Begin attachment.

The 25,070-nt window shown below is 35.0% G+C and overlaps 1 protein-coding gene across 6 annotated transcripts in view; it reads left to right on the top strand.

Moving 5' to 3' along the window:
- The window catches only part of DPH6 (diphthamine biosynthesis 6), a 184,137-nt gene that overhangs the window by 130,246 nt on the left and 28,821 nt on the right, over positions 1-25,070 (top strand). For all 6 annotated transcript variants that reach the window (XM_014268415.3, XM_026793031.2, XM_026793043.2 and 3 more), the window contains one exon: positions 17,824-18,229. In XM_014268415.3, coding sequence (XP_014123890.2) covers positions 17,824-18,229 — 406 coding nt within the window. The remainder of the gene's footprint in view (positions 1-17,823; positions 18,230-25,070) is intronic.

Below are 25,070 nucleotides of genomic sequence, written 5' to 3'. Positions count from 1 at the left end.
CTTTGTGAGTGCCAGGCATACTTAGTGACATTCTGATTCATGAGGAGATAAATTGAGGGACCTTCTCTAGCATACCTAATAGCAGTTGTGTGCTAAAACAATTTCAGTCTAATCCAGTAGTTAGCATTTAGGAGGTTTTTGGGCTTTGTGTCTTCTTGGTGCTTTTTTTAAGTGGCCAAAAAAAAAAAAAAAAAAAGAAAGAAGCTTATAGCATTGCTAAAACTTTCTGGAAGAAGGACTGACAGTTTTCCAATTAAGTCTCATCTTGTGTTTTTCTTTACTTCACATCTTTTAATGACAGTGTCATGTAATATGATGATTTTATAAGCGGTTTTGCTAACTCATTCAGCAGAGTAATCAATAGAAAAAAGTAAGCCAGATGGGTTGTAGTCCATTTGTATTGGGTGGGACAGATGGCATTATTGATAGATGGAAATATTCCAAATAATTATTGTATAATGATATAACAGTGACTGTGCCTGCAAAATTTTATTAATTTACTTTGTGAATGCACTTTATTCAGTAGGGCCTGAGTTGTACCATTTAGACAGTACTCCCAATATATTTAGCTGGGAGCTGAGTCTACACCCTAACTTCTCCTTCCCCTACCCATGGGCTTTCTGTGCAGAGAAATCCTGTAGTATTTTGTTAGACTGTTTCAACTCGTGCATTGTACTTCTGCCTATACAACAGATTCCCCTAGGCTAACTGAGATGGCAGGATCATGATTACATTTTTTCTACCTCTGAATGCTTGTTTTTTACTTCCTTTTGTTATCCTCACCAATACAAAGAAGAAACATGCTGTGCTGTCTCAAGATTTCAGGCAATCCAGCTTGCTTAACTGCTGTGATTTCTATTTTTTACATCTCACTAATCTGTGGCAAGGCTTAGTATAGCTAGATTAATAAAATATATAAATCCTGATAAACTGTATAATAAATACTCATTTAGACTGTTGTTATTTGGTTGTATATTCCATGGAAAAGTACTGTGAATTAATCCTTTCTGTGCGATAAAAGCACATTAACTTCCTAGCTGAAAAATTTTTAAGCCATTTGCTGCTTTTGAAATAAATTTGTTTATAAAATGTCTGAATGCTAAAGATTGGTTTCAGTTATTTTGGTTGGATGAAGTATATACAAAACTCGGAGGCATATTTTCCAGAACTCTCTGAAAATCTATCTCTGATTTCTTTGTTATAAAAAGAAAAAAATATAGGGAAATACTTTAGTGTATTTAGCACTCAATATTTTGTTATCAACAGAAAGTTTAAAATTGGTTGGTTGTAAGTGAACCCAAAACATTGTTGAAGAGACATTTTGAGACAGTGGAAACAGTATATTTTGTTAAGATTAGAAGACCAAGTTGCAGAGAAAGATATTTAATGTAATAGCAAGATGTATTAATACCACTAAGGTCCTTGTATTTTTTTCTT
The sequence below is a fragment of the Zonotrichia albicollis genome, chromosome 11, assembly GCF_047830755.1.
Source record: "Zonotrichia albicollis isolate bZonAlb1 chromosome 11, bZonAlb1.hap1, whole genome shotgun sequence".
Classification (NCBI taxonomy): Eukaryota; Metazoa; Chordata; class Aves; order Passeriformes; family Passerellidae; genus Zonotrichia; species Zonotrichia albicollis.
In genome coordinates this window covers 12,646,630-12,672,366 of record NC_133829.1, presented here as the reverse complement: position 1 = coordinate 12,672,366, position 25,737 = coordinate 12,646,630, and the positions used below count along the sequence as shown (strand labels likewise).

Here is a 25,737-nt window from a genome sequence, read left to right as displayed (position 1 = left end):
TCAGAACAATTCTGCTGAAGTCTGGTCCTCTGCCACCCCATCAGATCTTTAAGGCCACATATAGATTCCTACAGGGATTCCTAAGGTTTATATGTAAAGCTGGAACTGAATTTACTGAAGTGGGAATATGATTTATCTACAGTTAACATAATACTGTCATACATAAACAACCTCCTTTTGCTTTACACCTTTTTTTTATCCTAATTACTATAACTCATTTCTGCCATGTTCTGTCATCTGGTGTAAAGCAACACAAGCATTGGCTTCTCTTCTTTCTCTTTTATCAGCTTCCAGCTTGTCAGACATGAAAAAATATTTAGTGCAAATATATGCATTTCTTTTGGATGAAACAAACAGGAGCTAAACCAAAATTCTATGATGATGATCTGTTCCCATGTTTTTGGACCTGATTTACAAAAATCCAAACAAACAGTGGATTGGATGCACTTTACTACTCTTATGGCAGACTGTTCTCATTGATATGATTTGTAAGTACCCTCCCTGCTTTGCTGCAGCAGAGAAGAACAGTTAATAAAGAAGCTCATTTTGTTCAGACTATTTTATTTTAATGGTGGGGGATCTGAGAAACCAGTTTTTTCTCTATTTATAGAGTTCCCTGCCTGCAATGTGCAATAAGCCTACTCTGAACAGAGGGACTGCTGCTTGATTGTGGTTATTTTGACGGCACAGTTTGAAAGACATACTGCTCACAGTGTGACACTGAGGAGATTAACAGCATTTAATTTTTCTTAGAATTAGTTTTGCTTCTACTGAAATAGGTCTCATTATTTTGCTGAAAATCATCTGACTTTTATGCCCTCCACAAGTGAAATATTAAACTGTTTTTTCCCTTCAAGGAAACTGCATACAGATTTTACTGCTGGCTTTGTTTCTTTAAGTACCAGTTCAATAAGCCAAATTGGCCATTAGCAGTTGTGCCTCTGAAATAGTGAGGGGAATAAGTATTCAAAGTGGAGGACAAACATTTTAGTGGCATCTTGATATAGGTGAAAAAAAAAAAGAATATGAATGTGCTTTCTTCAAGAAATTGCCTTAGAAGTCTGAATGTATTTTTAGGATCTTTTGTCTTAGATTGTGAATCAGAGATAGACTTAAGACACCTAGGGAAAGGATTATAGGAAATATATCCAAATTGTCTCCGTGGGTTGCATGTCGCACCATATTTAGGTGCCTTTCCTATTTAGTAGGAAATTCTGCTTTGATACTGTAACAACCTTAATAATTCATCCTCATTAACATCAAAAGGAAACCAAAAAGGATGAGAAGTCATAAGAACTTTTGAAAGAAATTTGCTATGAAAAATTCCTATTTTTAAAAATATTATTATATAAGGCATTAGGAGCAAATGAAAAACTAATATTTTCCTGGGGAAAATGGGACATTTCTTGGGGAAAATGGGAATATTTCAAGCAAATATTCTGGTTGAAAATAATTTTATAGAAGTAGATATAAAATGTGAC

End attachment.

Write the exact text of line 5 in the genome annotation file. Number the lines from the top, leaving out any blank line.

CTTTGTGAGTGCCAGGCATACTTAGTGACATTCTGATTCATGAGGAGATAAATTGAGGGACCTTCTCTAGCATACCTAATAGCAGTTGTGTGCTAAAACAATTTCAGTCTAATCCAGTAGTTAGCATTTAGGAGGTTTTTGGGCTTTGTGTCTTCTTGGTGCTTTTTTTAAGTGGCCAAAAAAAAAAAAAAAAAAAGAAAGAAGCTTATAGCATTGCTAAAACTTTCTGGAAGAAGGACTGACAGTTTTCCAATTAAGTCTCATCTTGTGTTTTTCTTTACTTCACATCTTTTAATGACAGTGTCATGTAATATGATGATTTTATAAGCGGTTTTGCTAACTCATTCAGCAGAGTAATCAATAGAAAAAAGTAAGCCAGATGGGTTGTAGTCCATTTGTATTGGGTGGGACAGATGGCATTATTGATAGATGGAAATATTCCAAATAATTATTGTATAATGATATAACAGTGACTGTGCCTGCAAAATTTTATTAATTTACTTTGTGAATGCACTTTATTCAGTAGGGCCTGAGTTGTACCATTTAGACAGTACTCCCAATATATTTAGCTGGGAGCTGAGTCTACACCCTAACTTCTCCTTCCCCTACCCATGGGCTTTCTGTGCAGAGAAATCCTGTAGTATTTTGTTAGACTGTTTCAACTCGTGCATTGTACTTCTGCCTATACAACAGATTCCCCTAGGCTAACTGAGATGGCAGGATCATGATTACATTTTTTCTACCTCTGAATGCTTGTTTTTTACTTCCTTTTGTTATCCTCACCAATACAAAGAAGAAACATGCTGTGCTGTCTCAAGATTTCAGGCAATCCAGCTTGCTTAACTGCTGTGATTTCTATTTTTTACATCTCACTAATCTGTGGCAAGGCTTAGTATAGCTAGATTAATAAAATATATAAATCCTGATAAACTGTATAATAAATACTCATTTAGACTGTTGTTATTTGGTTGTATATTCCATGGAAAAGTACTGTGAATTAATCCTTTCTGTGCGATAAAAGCACATTAACTTCCTAGCTGAAAAATTTTTAAGCCATTTGCTGCTTTTGAAATAAATTTGTTTATAAAATGTCTGAATGCTAAAGATTGGTTTCAGTTATTTTGGTTGGATGAAGTATATACAAAACTCGGAGGCATATTTTCCAGAACTCTCTGAAAATCTATCTCTGATTTCTTTGTTATAAAAAGAAAAAAATATAGGGAAATACTTTAGTGTATTTAGCACTCAATATTTTGTTATCAACAGAAAGTTTAAAATTGGTTGGTTGTAAGTGAACCCAAAACATTGTTGAAGAGACATTTTGAGACAGTGGAAACAGTATATTTTGTTAAGATTAGAAGACCAAGTTGCAGAGAAAGATATTTAATGTAATAGCAAGATGTATTAATACCACTAAGGTCCTTGTATTTTTTTCTT